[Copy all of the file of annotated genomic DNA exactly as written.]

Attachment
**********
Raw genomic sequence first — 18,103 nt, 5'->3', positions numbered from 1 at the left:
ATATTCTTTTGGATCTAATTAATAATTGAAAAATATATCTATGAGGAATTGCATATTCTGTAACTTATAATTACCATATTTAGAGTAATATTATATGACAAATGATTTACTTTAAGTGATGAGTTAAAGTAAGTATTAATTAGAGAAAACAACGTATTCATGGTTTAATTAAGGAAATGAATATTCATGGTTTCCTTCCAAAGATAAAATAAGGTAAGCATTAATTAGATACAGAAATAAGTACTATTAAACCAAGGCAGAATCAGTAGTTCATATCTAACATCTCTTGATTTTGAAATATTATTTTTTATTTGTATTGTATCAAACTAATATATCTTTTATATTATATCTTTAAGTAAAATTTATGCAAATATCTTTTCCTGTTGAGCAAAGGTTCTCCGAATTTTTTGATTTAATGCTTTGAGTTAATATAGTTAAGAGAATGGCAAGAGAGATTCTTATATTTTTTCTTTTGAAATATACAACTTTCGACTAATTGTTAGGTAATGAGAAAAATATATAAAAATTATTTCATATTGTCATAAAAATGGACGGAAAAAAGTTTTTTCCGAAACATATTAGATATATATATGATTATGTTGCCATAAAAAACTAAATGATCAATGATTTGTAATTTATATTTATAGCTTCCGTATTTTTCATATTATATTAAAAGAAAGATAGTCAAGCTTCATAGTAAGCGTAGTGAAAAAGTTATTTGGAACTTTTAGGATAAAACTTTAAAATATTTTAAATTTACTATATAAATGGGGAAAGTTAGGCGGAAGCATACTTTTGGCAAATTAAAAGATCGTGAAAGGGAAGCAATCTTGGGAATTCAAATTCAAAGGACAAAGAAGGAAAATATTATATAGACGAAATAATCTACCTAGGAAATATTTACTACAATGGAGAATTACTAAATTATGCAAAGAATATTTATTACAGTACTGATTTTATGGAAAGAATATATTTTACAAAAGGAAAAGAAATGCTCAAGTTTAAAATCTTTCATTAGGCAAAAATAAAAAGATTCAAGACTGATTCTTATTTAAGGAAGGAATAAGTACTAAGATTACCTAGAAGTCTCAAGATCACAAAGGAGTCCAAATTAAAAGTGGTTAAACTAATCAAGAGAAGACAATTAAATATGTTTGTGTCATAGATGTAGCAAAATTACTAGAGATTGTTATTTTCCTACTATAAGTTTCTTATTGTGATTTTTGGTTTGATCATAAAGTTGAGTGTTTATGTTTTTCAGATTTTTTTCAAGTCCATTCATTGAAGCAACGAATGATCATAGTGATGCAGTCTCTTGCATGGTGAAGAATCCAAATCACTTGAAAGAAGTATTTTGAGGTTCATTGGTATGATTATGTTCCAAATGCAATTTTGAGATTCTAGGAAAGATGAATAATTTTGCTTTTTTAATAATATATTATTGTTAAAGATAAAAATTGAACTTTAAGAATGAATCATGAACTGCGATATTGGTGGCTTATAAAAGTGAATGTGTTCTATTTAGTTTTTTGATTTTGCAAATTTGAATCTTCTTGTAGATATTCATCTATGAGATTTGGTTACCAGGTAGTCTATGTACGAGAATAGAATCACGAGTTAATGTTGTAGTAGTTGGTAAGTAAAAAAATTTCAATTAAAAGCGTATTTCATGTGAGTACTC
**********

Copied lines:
Raw genomic sequence first — 18,103 nt, 5'->3', positions numbered from 1 at the left:
ATATTCTTTTGGATCTAATTAATAATTGAAAAATATATCTATGAGGAATTGCATATTCTGTAACTTATAATTACCATATTTAGAGTAATATTATATGACAAATGATTTACTTTAAGTGATGAGTTAAAGTAAGTATTAATTAGAGAAAACAACGTATTCATGGTTTAATTAAGGAAATGAATATTCATGGTTTCCTTCCAAAGATAAAATAAGGTAAGCATTAATTAGATACAGAAATAAGTACTATTAAACCAAGGCAGAATCAGTAGTTCATATCTAACATCTCTTGATTTTGAAATATTATTTTTTATTTGTATTGTATCAAACTAATATATCTTTTATATTATATCTTTAAGTAAAATTTATGCAAATATCTTTTCCTGTTGAGCAAAGGTTCTCCGAATTTTTTGATTTAATGCTTTGAGTTAATATAGTTAAGAGAATGGCAAGAGAGATTCTTATATTTTTTCTTTTGAAATATACAACTTTCGACTAATTGTTAGGTAATGAGAAAAATATATAAAAATTATTTCATATTGTCATAAAAATGGACGGAAAAAAGTTTTTTCCGAAACATATTAGATATATATATGATTATGTTGCCATAAAAAACTAAATGATCAATGATTTGTAATTTATATTTATAGCTTCCGTATTTTTCATATTATATTAAAAGAAAGATAGTCAAGCTTCATAGTAAGCGTAGTGAAAAAGTTATTTGGAACTTTTAGGATAAAACTTTAAAATATTTTAAATTTACTATATAAATGGGGAAAGTTAGGCGGAAGCATACTTTTGGCAAATTAAAAGATCGTGAAAGGGAAGCAATCTTGGGAATTCAAATTCAAAGGACAAAGAAGGAAAATATTATATAGACGAAATAATCTACCTAGGAAATATTTACTACAATGGAGAATTACTAAATTATGCAAAGAATATTTATTACAGTACTGATTTTATGGAAAGAATATATTTTACAAAAGGAAAAGAAATGCTCAAGTTTAAAATCTTTCATTAGGCAAAAATAAAAAGATTCAAGACTGATTCTTATTTAAGGAAGGAATAAGTACTAAGATTACCTAGAAGTCTCAAGATCACAAAGGAGTCCAAATTAAAAGTGGTTAAACTAATCAAGAGAAGACAATTAAATATGTTTGTGTCATAGATGTAGCAAAATTACTAGAGATTGTTATTTTCCTACTATAAGTTTCTTATTGTGATTTTTGGTTTGATCATAAAGTTGAGTGTTTATGTTTTTCAGATTTTTTTCAAGTCCATTCATTGAAGCAACGAATGATCATAGTGATGCAGTCTCTTGCATGGTGAAGAATCCAAATCACTTGAAAGAAGTATTTTGAGGTTCATTGGTATGATTATGTTCCAAATGCAATTTTGAGATTCTAGGAAAGATGAATAATTTTGCTTTTTTAATAATATATTATTGTTAAAGATAAAAATTGAACTTTAAGAATGAATCATGAACTGCGATATTGGTGGCTTATAAAAGTGAATGTGTTCTATTTAGTTTTTTGATTTTGCAAATTTGAATCTTCTTGTAGATATTCATCTATGAGATTTGGTTACCAGGTAGTCTATGTACGAGAATAGAATCACGAGTTAATGTTGTAGTAGTTGGTAAGTAAAAAAATTTCAATTAAAAGCGTATTTCATGTGAGTACTC